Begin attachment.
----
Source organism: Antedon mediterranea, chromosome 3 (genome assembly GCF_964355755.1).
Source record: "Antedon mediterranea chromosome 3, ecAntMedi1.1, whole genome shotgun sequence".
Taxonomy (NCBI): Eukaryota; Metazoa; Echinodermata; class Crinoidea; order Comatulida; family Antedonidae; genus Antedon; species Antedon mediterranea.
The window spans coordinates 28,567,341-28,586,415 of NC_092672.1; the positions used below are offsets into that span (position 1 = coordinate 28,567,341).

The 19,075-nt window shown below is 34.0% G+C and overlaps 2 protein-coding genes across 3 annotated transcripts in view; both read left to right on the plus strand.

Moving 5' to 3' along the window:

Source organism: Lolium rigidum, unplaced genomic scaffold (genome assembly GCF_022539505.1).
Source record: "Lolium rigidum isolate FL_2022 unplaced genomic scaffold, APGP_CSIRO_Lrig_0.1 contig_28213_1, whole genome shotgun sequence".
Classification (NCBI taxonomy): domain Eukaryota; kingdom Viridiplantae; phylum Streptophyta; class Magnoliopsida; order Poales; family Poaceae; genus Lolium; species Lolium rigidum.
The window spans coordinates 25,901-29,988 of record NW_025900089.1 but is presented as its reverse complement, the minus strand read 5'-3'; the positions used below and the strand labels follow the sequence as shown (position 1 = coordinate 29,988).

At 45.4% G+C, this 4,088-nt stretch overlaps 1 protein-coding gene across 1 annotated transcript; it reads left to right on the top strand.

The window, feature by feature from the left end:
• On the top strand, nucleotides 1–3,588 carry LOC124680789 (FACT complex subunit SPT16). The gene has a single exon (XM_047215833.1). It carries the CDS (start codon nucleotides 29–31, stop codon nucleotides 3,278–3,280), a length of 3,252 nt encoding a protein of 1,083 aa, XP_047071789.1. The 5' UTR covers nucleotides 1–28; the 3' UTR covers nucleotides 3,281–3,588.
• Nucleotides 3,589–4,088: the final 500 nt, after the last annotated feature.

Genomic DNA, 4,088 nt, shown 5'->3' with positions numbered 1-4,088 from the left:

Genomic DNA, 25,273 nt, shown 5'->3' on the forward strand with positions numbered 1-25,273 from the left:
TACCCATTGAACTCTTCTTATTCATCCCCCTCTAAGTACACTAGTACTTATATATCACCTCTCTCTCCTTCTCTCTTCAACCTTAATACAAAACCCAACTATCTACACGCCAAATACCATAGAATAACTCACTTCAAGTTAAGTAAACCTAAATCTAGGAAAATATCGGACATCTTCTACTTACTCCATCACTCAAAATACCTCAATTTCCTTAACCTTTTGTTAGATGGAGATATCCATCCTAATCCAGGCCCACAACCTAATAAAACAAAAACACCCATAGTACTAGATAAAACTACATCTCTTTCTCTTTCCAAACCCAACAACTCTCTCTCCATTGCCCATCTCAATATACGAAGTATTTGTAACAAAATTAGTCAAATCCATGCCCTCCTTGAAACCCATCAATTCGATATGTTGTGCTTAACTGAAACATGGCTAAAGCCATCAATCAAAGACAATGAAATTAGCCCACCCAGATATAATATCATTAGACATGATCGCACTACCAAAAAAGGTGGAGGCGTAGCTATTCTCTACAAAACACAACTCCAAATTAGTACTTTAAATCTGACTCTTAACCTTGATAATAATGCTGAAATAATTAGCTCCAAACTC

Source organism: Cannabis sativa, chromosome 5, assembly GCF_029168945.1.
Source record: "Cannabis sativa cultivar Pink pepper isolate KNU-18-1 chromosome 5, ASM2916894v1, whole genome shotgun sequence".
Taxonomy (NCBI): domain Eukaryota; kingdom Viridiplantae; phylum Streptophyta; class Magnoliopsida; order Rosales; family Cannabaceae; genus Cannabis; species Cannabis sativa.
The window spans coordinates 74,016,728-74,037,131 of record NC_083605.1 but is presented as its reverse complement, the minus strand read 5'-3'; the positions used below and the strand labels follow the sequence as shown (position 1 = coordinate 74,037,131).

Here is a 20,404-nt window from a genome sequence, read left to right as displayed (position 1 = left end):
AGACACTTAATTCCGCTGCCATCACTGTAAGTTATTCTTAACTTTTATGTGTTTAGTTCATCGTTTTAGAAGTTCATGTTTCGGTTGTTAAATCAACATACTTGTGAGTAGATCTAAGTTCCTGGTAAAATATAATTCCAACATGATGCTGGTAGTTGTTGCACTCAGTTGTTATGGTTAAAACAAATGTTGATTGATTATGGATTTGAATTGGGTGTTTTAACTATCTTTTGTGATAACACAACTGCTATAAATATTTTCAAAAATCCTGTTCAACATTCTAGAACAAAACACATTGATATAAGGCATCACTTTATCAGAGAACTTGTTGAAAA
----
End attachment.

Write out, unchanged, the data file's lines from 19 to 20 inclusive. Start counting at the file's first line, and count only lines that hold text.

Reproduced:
Source record: "Cannabis sativa cultivar Pink pepper isolate KNU-18-1 chromosome 5, ASM2916894v1, whole genome shotgun sequence".
Taxonomy (NCBI): domain Eukaryota; kingdom Viridiplantae; phylum Streptophyta; class Magnoliopsida; order Rosales; family Cannabaceae; genus Cannabis; species Cannabis sativa.